Postby kopper » 2017-08-16 05:12

For a thread in "Beginner Questions" section, this surely has people heated up. :D

Another one:
user@device:~ touch hi\ whats\ up
user@device:~ ls
hi whats up
Debian 9.2 Stable with i3
Secure your stuff: Securing Debian Manual
Don't break your stuff: Source List Management DontBreakDebian
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Re: change a character in filename to another

Postby Agvaniot » 2017-08-16 06:01

dilberts_left_nut wrote:
Agvaniot wrote:im trying to take a dotted filiename "a.dotted.filename" and replace the "." with space
for example : "a dotted filename"
ive tried to come up with bunch of codes:
Code: Select all
dottedfilename=$1
${dottedfilename##*.*/' '/} | clipit

Code: Select all
sed -e  's/./ /g'` a.dotted.filename

For the sed part:

A . is a wildcard that matches any character, you need to escape it with a \ to match an actual .

thank you very much sir.
i come up with this solution :
Code: Select all
sed -i 's/\./ /g' filewithdottedstring

i have 2 more questions in order to understand it fully
1. is "." not considered the current directory rather than a wildcard of any character?
2. if we sad that "." is wildcard that match any character still its within the single quoted string within sed doesnt supposed to surpress its special meaning?
thanks again sir
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Re: change a character in filename to another

Postby dilberts_left_nut » 2017-08-16 06:44

Agvaniot wrote:i have 2 more questions in order to understand it fully
1. is "." not considered the current directory rather than a wildcard of any character?
When used as a 'file' argument and interpreted by the shell, yes.
In your sed example it is part of a regex expression, and processes that interpret those, treat it as the special character.
2. if we sad that "." is wildcard that match any character still its within the single quoted string within sed doesnt supposed to surpress its special meaning?
thanks again sir

The quoted string is the regex expression that is passed to sed, it is not interpreted by the shell (because it is quoted to prevent that). You can also, in appropriate circumstances, use nested single and double quotes, but that way madness lies ... :)
The proverbial 'picket fence' regexes will also do your head in so YMMV.
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Re: change a character in filename to another

Postby Lysander » 2017-08-16 13:26

ruffwoof wrote:It was clarified that the question wasn't homework yet you continue to proclaim that to be a lie.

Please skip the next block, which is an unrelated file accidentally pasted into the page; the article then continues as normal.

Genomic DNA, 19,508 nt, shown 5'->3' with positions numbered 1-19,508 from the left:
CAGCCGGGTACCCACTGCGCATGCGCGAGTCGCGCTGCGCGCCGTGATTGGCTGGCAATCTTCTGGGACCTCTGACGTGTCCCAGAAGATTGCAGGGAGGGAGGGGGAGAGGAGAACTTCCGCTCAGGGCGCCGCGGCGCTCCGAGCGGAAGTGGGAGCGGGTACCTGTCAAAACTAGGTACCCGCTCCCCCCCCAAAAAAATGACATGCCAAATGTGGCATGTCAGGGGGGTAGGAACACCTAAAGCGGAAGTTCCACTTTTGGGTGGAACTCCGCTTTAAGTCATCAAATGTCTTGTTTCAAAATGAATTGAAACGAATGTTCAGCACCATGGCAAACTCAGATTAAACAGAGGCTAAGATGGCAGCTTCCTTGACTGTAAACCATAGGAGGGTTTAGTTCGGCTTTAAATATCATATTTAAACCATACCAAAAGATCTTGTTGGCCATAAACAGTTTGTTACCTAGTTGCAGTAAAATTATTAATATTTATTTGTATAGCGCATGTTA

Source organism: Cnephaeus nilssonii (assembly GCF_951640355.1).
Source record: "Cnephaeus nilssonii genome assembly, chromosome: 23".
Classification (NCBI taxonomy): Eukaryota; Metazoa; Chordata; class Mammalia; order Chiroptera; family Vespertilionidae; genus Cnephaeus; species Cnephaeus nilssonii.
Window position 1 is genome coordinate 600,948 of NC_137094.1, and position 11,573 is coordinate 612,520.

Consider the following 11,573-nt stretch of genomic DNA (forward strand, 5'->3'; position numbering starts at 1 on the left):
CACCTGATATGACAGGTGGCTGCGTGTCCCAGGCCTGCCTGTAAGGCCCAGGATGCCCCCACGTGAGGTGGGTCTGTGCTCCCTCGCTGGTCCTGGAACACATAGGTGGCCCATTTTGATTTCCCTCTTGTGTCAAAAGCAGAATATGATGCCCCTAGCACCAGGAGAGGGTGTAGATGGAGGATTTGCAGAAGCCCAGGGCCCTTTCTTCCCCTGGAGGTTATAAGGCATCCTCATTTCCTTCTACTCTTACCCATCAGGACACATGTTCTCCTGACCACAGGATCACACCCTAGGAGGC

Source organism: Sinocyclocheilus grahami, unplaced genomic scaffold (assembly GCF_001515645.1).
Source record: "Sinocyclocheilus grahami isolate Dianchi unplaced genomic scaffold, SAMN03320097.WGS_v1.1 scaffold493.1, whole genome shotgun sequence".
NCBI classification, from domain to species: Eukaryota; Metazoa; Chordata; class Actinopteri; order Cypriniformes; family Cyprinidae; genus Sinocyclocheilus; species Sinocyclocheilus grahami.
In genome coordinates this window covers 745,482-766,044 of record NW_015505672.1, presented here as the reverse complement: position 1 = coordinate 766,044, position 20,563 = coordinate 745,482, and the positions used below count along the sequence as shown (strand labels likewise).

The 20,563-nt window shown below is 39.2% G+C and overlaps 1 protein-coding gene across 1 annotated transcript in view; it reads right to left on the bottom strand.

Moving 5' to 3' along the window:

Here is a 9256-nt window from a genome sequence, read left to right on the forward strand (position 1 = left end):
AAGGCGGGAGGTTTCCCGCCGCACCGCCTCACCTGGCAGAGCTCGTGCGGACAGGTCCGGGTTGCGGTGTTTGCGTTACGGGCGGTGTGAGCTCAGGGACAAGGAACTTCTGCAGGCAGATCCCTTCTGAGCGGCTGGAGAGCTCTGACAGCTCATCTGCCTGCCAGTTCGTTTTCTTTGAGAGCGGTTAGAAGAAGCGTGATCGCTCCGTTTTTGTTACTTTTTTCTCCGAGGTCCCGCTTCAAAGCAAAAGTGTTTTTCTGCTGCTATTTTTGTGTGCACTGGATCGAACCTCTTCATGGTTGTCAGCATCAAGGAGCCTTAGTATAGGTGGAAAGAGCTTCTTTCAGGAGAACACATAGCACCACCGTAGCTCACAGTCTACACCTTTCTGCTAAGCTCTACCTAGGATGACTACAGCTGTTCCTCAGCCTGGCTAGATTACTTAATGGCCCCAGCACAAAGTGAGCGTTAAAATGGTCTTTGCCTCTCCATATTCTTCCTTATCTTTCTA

Well, let's be honest, if the OP is trying to get help with an issue of dubious origin and is called out on it, he will of course protest his innocence. We can't know for certain either way. One can only go on the most likely scenario given experience of a] Linux use and b] internet users. I personally remain skeptical.

ruffwoof wrote:A assumption that visitors come here purely for accurate answers and that no one should respond to threads without 100% certainty of accuracy is simply wrong. It's a Debian Users forum within which participants can commonly share and learn across all ability/skill levels.


I can't speak for other forum users, but in my own case, I come to learn from those with more experience, more knowledge, more applicable expertise than myself. I want to learn from people who definitely do know and have experience of the issues in hand, not those who nearly know and who provide makeshift responses to tide me over. Likewise, a student needs to learn from a master - not someone with a passable, meagerly applicable level of experience which wastes their time and risks development of bad habits.

ruffwoof wrote:Otherwise a board comprised of 'go off and do a internet search' replies could be condensed to a single front end web page.


Debian is different from other distros in that working knowledge of Debian requires understanding of its ethic. The forums encourage people to do their own work and learning wherever possible so that they can a] learn how to research in computing and b] be better long-term members of the community as a result. The forums are not here for "how do I get Z to work from scratch" but "I want Z to work, I read about it and tried X and Y to get it, what am I missing that didn't make Z happen?". When I first started posting here I was told a couple of times [or more] to RTFM. It was not what I wanted to hear, but it was very good advice because it made me more self-sufficient.

EDIT: and to add more pedantry to this post, I would say 'comprising' is preferable to 'comprised of' in this context.

ruffwoof wrote:Fear of asking the wrong question or potentially giving a wrong answer suppresses development of knowledge.


Well, there is such as thing as a stupid question, unlike what some forums would have you believe. You talk about fear like it's always a bad thing. Fear is often there as a protection mechanism. I can't believe that someone with excellent knowledge of a topic would be 'scared' of giving an answer, and I can't believe that someone who has done thorough research on a topic would be scared to ask a question. Asking lazy or idiotic questions is no substitute for doing one's own research.
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Re: change a character in filename to another

Postby RU55EL » 2017-08-16 23:03

pylkko wrote:[...]That will modify a file. However, in most computer science classes they want an answer that is generic, so that you could use it to change 1000 files all in different folders or something to that extent. You will need a small perl script to do it efficiently, and that is what the code in the OP is trying to do, only struggling with the escaping special chars.


Huh, would use Python to automate the task.
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Re: change a character in filename to another

Postby pylkko » 2017-08-17 03:52

Ok, how exactly would you do that? Mind you that in perl solutions like this are one liners. In python you would need the OS module then crawl the structure somehow?
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Re: change a character in filename to another

Postby RU55EL » 2017-08-17 04:03

pylkko wrote:Ok, how exactly would you do that? Mind you that in perl solutions like this are one liners. In python you would need the OS module then crawl the structure somehow?


I'm not familiar with Perl, apparently it would be simpler than using Python.